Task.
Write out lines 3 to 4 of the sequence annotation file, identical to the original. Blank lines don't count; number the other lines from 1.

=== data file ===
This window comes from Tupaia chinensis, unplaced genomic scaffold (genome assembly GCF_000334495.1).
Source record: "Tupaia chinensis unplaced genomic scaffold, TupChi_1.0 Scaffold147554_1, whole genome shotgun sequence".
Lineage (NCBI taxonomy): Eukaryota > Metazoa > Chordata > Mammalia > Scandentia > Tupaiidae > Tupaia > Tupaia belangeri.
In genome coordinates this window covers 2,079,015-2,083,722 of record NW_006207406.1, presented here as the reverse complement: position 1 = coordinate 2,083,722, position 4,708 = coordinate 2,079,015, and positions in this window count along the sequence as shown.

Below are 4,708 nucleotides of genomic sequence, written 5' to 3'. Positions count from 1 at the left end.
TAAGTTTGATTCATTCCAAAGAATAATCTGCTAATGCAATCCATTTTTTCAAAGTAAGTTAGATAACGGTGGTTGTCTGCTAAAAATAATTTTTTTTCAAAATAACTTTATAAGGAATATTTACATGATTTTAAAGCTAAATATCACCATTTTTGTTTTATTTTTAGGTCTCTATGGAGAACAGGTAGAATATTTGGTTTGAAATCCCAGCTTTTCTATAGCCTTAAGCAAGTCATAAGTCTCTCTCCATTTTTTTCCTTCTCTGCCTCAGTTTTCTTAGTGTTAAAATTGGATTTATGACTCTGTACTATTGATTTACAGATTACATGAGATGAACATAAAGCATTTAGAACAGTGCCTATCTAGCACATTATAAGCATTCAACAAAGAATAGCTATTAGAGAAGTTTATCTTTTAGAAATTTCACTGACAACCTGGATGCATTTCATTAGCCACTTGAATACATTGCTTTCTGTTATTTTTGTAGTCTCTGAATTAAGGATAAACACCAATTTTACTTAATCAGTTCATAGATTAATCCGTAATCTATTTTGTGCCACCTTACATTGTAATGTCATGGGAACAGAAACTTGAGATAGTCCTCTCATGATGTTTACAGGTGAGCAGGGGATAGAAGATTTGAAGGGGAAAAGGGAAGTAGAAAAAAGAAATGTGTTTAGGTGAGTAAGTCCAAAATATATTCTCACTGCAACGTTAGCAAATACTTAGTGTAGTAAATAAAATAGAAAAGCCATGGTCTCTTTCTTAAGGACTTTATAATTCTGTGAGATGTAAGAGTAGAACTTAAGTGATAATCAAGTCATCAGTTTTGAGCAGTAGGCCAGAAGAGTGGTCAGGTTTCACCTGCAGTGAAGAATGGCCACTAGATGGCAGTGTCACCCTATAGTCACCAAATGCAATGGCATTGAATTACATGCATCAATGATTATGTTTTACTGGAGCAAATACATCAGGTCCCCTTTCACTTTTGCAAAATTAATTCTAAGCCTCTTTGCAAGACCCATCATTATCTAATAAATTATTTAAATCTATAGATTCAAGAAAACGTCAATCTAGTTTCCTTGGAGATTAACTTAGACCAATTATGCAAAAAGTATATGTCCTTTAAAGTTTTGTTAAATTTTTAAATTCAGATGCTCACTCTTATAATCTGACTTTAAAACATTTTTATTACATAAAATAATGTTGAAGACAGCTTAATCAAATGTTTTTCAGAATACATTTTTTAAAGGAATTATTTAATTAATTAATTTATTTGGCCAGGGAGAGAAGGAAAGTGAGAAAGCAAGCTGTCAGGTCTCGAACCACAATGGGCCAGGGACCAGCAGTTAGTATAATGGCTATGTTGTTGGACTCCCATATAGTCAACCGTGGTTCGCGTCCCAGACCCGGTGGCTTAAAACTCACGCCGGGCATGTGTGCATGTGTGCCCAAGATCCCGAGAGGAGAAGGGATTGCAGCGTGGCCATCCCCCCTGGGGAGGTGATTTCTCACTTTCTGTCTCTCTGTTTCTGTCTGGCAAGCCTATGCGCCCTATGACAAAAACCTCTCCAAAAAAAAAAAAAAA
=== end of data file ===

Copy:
Lineage (NCBI taxonomy): Eukaryota > Metazoa > Chordata > Mammalia > Scandentia > Tupaiidae > Tupaia > Tupaia belangeri.
In genome coordinates this window covers 2,079,015-2,083,722 of record NW_006207406.1, presented here as the reverse complement: position 1 = coordinate 2,083,722, position 4,708 = coordinate 2,079,015, and positions in this window count along the sequence as shown.